Biden wants to send more climate cash abroad. Republicans want a say.

“As large economies we must support these economies,” Biden said. “The fund is critical in ways to helping developing nations that they can’t do now — but it should not be the only way.”

Yet the announcements came just a day after House Speaker Kevin McCarthy launched an all-out assault on the heart of Biden’s domestic climate agenda — a sign of the divisions at home that continue to bedevil the United States’ efforts lead the world in combating the planet’s warming.

McCarthy proposed legislation Wednesday that would strip billions of dollars of domestic clean energy incentives in return for raising the U.S. borrowing limits to avoid an economically crippling debt default. McCarthy’s negotiating tactics signal that Republicans are unlikely to back increased climate funding of any sort, especially given his party has historically opposed international climate spending.

Republican positioning imperils Biden’s goal of increasing international climate finance to $11 billion annually by 2024 and threatens to throttle whatever goodwill rich nations earned at last year’s U.N. climate talks, in which delegates agreed to create a “loss and damage” fund to pay poorer nations for irreparable climate damage. That fund is not yet operational, and Republicans criticized its creation at last November’s talks in Sharm el-Sheikh, Egypt.

The United Arab Emirates, which is hosting this year’s climate talks, has said finance will be a central focus.

“In order for us to connect course we have to come to terms with some realities and we have to come with a robust understanding what it takes to put this back on the right track,” Sultan Ahmed al Jaber, the president of the UAE-hosted talks, said at an event in Washington, D.C., last week. “And it’s all centered around making finance and capital available.”

The Major Economies Forum was first launched in 2009 and now includes more than two dozen countries that produce 80 percent of the world’s greenhouse gas emissions and GDP. It was the first meeting since the creation of the loss and damage fund — and some countries have openly questioned how much work wealthy nations are doing to bring that fund into fruition.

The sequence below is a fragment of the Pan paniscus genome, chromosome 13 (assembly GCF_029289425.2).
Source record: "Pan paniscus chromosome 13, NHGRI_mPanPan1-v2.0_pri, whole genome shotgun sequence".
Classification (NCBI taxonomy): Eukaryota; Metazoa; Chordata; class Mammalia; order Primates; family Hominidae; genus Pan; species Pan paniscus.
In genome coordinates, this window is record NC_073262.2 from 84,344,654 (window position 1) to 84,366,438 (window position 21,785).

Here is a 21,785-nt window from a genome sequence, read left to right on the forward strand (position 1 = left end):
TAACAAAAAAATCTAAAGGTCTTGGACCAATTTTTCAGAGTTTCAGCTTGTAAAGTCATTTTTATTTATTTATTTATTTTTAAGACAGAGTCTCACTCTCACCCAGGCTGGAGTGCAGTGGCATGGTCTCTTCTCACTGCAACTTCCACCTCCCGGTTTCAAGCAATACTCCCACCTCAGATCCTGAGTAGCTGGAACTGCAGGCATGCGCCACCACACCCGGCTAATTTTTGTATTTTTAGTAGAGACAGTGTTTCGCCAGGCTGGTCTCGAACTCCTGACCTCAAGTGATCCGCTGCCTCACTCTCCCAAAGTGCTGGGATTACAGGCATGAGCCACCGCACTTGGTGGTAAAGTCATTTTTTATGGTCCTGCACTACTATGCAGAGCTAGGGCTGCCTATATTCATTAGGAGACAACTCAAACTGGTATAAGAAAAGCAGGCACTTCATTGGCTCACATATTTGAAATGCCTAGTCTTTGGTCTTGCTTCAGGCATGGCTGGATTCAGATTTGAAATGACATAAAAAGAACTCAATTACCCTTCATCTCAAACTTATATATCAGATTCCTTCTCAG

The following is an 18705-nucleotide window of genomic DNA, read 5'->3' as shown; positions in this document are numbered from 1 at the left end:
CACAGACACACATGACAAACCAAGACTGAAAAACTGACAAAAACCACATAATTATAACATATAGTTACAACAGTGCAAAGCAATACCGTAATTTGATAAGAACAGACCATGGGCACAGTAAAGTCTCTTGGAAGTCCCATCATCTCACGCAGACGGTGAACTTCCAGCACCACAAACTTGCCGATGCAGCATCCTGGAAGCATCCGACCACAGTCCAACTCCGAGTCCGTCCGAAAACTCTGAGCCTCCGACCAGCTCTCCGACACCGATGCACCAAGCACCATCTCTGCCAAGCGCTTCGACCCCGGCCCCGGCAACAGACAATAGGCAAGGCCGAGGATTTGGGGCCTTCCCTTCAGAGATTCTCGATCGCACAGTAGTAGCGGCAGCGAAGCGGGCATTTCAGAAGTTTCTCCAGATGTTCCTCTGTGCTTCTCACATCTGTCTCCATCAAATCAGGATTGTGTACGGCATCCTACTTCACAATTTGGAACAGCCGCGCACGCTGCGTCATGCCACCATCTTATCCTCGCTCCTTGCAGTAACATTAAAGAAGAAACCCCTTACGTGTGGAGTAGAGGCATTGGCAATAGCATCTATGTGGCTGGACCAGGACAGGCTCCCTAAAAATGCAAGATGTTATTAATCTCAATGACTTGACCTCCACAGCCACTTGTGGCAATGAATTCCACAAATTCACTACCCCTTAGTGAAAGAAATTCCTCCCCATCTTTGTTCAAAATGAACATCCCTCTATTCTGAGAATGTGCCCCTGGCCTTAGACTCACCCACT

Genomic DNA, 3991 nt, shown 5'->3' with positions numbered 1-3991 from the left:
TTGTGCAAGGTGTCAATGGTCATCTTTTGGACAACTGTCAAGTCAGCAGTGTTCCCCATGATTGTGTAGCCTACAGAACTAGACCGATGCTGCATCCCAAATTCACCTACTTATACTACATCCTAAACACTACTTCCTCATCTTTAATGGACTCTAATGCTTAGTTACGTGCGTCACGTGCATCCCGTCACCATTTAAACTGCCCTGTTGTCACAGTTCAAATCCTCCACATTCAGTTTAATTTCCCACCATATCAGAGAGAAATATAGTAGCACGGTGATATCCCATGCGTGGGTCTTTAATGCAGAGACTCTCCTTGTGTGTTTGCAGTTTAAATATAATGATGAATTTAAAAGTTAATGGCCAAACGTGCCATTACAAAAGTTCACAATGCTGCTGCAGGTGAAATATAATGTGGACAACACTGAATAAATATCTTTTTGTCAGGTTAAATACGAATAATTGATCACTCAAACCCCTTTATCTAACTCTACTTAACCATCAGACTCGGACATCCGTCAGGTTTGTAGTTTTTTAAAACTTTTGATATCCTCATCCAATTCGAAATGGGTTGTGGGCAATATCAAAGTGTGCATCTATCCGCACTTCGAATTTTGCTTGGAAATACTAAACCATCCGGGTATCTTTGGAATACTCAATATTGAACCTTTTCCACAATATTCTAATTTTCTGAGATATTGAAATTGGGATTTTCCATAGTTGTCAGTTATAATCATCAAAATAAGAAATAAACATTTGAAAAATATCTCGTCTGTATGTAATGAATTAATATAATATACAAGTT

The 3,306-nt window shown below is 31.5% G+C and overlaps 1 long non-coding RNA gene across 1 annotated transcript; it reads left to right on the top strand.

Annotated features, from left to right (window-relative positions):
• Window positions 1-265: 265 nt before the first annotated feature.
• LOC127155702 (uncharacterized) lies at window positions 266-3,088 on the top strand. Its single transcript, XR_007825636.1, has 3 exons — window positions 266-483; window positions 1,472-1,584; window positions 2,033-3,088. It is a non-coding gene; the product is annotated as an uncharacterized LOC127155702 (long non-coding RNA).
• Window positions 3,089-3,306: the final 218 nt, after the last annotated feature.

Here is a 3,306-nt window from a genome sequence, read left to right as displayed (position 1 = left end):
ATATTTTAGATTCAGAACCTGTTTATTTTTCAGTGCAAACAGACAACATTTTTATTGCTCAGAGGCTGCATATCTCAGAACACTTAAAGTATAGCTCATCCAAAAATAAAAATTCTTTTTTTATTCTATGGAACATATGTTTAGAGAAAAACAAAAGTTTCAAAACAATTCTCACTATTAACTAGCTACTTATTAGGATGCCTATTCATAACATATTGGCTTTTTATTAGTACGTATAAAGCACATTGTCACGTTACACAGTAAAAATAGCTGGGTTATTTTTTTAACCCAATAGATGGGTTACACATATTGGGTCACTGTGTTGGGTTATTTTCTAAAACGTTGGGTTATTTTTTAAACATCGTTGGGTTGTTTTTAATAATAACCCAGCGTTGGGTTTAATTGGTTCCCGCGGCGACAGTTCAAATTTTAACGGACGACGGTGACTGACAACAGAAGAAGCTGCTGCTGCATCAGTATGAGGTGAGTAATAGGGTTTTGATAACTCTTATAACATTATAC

Developing nations have reasons to be skeptical. Rich countries still have not delivered on a 2009 vow to distribute $100 billion in climate finance annually by 2020. And even with Biden’s most recent contribution to the Green Climate Fund, the United States — the world’s largest economy and the top historical driver of climate change — is still falling short of former President Barack Obama’s initial $3 billion promise in 2014. In contrast, some other countries have even begun making new commitments.

The effort, however, indicates that the Biden administration is responding to calls from developing nations to deliver more money to help them cope with the effects of the changing climate.

The Biden administration has also emphasized finance efforts that circumvent the need for congressional action. On Thursday, Biden announced a new “Methane Finance Sprint” to raise at least $200 million from public and philanthropic sources by the start of the annual U.N. climate talks in November. Biden said the effort would help the U.S. and other countries reach goals to slash methane emissions 30 percent this decade.

His administration has leaned on institutions like multilateral development banks such as the World Bank to fight climate change, seeing it as a way to augment public spending by mobilizing private sector dollars. The Bank concluded its spring meetings last week and laid out an “evolution roadmap” to engage on climate change.

“Certainly with this Congress, we’re not going to produce that money. But we’re not anyway,” special climate envoy John Kerry said at an event in Washington, D.C., last week as the World Bank meetings were taking place. “In order to do what we need to do we need to be investing — not spending, investing — $4.5 trillion a year for the next 30 years.”